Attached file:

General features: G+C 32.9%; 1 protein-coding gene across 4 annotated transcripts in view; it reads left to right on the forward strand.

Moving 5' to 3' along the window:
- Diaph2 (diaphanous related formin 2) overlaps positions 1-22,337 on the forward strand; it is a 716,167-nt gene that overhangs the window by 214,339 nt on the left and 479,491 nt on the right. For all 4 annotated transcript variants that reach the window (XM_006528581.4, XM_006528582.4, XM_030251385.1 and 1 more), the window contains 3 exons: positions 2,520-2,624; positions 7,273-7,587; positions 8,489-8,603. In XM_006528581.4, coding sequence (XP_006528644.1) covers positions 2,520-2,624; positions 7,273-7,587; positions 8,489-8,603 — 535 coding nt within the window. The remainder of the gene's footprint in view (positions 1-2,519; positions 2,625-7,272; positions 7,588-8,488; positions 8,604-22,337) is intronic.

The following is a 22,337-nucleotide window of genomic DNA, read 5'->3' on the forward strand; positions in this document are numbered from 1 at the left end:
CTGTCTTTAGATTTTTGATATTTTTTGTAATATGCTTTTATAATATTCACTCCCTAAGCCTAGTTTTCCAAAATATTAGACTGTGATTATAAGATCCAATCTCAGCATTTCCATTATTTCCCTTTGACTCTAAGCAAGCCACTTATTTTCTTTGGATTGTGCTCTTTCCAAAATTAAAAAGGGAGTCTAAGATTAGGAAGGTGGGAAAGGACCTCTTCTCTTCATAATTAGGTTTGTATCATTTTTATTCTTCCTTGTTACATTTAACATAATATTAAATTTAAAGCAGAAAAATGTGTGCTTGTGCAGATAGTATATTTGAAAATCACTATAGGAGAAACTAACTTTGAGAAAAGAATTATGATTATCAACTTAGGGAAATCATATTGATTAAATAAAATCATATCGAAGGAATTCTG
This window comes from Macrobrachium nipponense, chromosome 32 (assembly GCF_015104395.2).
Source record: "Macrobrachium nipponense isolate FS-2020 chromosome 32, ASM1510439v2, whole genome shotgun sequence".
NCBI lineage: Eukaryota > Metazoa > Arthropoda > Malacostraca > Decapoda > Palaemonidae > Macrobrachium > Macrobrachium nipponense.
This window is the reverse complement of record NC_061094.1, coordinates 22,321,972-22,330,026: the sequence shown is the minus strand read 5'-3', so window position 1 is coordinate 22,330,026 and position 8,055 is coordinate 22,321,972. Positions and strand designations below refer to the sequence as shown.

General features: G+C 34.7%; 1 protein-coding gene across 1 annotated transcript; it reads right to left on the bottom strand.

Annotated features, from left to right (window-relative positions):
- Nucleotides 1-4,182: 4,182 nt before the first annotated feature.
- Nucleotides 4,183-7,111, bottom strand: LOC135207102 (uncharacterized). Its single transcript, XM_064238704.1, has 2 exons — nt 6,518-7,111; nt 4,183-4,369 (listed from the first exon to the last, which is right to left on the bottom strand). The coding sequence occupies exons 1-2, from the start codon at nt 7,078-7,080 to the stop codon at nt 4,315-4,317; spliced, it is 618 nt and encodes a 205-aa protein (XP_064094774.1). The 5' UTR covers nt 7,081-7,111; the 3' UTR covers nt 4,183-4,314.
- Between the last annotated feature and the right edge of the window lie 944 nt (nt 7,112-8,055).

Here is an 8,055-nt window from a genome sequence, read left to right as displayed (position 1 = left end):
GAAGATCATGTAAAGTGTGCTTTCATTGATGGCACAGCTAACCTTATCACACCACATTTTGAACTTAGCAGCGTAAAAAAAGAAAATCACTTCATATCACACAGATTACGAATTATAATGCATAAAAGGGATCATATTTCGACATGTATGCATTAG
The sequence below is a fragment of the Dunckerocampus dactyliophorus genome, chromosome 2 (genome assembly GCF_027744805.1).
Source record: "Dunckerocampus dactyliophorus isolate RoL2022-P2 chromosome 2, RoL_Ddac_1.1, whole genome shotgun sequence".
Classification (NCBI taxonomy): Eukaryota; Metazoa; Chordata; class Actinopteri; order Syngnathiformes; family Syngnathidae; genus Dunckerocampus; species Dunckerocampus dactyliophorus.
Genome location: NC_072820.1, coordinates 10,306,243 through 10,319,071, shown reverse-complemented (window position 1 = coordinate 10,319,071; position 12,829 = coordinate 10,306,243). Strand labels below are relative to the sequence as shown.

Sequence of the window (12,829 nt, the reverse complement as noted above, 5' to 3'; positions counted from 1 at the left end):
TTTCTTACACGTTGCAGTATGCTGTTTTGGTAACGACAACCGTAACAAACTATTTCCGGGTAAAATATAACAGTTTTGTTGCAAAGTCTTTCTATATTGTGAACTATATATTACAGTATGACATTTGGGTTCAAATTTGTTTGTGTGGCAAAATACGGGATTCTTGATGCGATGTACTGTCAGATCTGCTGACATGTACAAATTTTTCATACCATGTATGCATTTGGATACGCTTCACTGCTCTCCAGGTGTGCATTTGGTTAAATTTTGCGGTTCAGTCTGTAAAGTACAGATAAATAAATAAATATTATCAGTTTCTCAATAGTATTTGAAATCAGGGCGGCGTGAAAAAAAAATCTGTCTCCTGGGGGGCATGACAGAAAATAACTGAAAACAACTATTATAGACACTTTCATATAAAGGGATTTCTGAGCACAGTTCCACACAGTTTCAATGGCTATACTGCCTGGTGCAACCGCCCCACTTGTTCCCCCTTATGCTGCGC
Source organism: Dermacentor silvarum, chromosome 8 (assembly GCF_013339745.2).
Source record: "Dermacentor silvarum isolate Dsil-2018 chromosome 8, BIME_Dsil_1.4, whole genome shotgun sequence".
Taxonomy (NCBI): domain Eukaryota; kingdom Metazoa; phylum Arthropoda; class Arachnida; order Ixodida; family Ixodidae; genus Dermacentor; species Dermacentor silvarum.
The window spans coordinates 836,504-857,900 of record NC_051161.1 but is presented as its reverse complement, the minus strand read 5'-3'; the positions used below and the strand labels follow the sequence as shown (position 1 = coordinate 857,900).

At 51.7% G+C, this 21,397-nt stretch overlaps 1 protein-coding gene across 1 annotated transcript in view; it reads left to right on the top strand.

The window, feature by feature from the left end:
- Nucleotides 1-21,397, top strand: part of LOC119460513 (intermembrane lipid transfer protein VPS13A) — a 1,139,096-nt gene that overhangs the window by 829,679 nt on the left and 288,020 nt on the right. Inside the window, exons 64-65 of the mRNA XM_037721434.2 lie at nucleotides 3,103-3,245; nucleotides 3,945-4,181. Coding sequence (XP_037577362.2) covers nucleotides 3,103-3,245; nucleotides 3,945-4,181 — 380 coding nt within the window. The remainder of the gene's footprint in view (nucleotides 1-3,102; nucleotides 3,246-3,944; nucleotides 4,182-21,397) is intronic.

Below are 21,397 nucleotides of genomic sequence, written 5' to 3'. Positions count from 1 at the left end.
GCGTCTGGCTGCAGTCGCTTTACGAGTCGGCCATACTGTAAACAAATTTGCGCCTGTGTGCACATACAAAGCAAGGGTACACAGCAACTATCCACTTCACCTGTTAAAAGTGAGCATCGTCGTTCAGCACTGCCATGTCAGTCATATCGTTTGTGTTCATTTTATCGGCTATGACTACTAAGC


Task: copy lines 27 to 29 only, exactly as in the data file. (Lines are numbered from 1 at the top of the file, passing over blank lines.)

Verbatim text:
At 51.7% G+C, this 21,397-nt stretch overlaps 1 protein-coding gene across 1 annotated transcript in view; it reads left to right on the top strand.

The window, feature by feature from the left end:
- Nucleotides 1-21,397, top strand: part of LOC119460513 (intermembrane lipid transfer protein VPS13A) — a 1,139,096-nt gene that overhangs the window by 829,679 nt on the left and 288,020 nt on the right. Inside the window, exons 64-65 of the mRNA XM_037721434.2 lie at nucleotides 3,103-3,245; nucleotides 3,945-4,181. Coding sequence (XP_037577362.2) covers nucleotides 3,103-3,245; nucleotides 3,945-4,181 — 380 coding nt within the window. The remainder of the gene's footprint in view (nucleotides 1-3,102; nucleotides 3,246-3,944; nucleotides 4,182-21,397) is intronic.